At the Cato Institute Monetary Policy Conference, Part 4

Photo Credit: Day Donaldson

Photo Credit: Day Donaldson

PANEL 2: INFLATION, DEFLATION, AND MONETARY RULES

Moderator: Jeffrey A. Miron
Senior Lecturer, Harvard University, and Senior Fellow, Cato Institute

Charles I. Plosser
Former President and CEO, Federal Reserve Bank of Philadelphia

John B. Taylor
Mary and Robert Raymond Professor of Economics, Stanford University

George A. Selgin
Director, Cato Center for Monetary and Financial Alternatives

Scott B. Sumner
Director, Program on Monetary Policy, Mercatus Center, George Mason University

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Missed Plosser.

Got here in time to hear Taylor. Mentions the effects of non-rule-based monetary policy.  Notes how capital controls are being tolerated more and more.  More and more volatility in financial markets.

Mentions how he called the change in 2003-5, and how QE is essentially anti-rule in its application.  “QE begets QE.”

Central banks follow each other more and more.  Rules based policy is not impossible per se.  If more nations were to follow them, you could get a global economy that is rule based.

“Rule-based policy begets rule-based policy.” Would not threaten independence of Central Banks.

Selgin — Real & Pseudo Monetary Rules [playing off Friedman Real and Pseudo Gold Standard]

Should rule out capricious monetary policy a la Venezuela — avoid political influence.  Could allow for a more timely policy than discretion might achieve.  Rules aid credibility.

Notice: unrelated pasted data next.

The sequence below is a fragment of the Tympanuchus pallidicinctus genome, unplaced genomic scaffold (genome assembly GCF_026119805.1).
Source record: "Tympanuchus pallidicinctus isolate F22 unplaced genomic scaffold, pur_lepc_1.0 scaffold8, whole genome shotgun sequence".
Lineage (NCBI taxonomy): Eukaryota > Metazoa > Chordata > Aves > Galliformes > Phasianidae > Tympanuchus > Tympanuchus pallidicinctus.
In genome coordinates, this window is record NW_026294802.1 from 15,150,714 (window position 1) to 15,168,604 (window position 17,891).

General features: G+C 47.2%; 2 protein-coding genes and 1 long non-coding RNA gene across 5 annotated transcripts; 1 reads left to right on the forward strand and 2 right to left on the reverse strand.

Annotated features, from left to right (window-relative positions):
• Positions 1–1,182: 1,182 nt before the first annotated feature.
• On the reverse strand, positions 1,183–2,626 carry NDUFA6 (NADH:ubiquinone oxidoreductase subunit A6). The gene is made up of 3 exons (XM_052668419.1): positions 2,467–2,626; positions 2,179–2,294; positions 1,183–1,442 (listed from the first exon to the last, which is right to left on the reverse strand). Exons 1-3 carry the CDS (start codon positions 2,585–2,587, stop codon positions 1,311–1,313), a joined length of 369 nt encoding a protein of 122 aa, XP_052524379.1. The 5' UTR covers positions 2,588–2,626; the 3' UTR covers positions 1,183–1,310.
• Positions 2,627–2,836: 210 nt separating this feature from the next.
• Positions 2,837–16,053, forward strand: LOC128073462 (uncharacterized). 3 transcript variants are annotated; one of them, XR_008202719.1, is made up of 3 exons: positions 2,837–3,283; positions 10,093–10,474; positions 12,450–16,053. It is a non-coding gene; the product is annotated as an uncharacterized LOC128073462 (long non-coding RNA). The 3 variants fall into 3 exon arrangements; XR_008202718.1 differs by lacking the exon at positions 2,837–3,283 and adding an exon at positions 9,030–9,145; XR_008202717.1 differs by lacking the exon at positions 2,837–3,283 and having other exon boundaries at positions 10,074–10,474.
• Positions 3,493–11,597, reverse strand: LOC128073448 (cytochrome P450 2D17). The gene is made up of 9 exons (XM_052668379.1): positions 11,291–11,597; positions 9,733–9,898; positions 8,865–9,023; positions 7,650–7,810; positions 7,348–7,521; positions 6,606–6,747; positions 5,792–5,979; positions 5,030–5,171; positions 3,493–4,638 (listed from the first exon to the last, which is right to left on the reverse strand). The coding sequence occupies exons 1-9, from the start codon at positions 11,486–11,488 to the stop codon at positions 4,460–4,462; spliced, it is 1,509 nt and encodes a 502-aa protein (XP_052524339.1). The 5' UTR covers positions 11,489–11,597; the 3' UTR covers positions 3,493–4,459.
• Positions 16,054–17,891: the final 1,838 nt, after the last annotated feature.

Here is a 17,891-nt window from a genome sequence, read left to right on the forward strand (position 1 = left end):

Rules are no good if they aren’t followed and enforced.  Robust rules would not lead to regret.

Pegged exchanged rate is a pseudo-rule.  Audit the Fed has weak rules and enforcement/consequences.

A psuedo rule could be worse than discretion.  When the rule breaks there could be negative results.

Suggests that a contractual rule provides sanctions.  Nonadherence to a standard leads to losses.  Monetary policy via government promises versus private contract will fail, promises will be broken.

If monetary instruments are targets, easy to achieve, but may not do good for the economy.  Feedback rules could be the best.  Long and variable lags will apply.

Dollarization, Bitcoin, blah, blah, blah… slight diss of Scot Sumner

Scott Sumner: Nudge the Fed to a rules based, nominal GDP based approach.  Central banks move slow. Three pragmatic reforms:

  1. Define stance of monetary policy — is policy easy or tight?
  2. Make Fed more accountable — revisit past policy ex post
  3. Take small steps toward NGDP targeting.

We don’t clearly know whether policy is truly tight or loose.  What is the right variable?

Interest rates don’t measure the status of monetary policy.  Asset prices showed policy was tight as prices fell in 2008.  Mishkin — NGDP.

NGDP looks at both the supply side and demand side.  Bernanke admitting mistakes [DM: but does not admit anything on the 2000-2005 overexpansion of liquidity].

Asks that the Fed look back over 1-2 years to analyze how monetary policy really was in terms of tightness.  Level targeting within bounds would give guidance to decisions.

NGDP futures market proposed.  [DM: that is a punters market, and won’t work.

Q: to Sumner: NGDP includes govt spending, so it can be gamed.

S: too big too exclude.  Aggregate nominal labor compensation might be better as a target.

Q: David Malpass: what would work better for tight/loose than interest rates?

Taylor: money growth — rules vs not are a more important thing

Q: Bert Ely: Why not let the market dictate policy?

Selgin: that could be gamed.  Fiat money is artificially scarce.  Not sure what you would actually target, feed back, etc.

Q: is the dual mandate a good thing?

Plosser: the dual mandate is important.  Actual text of the dual mandate is important — and it does have its problems, because it creates discretion.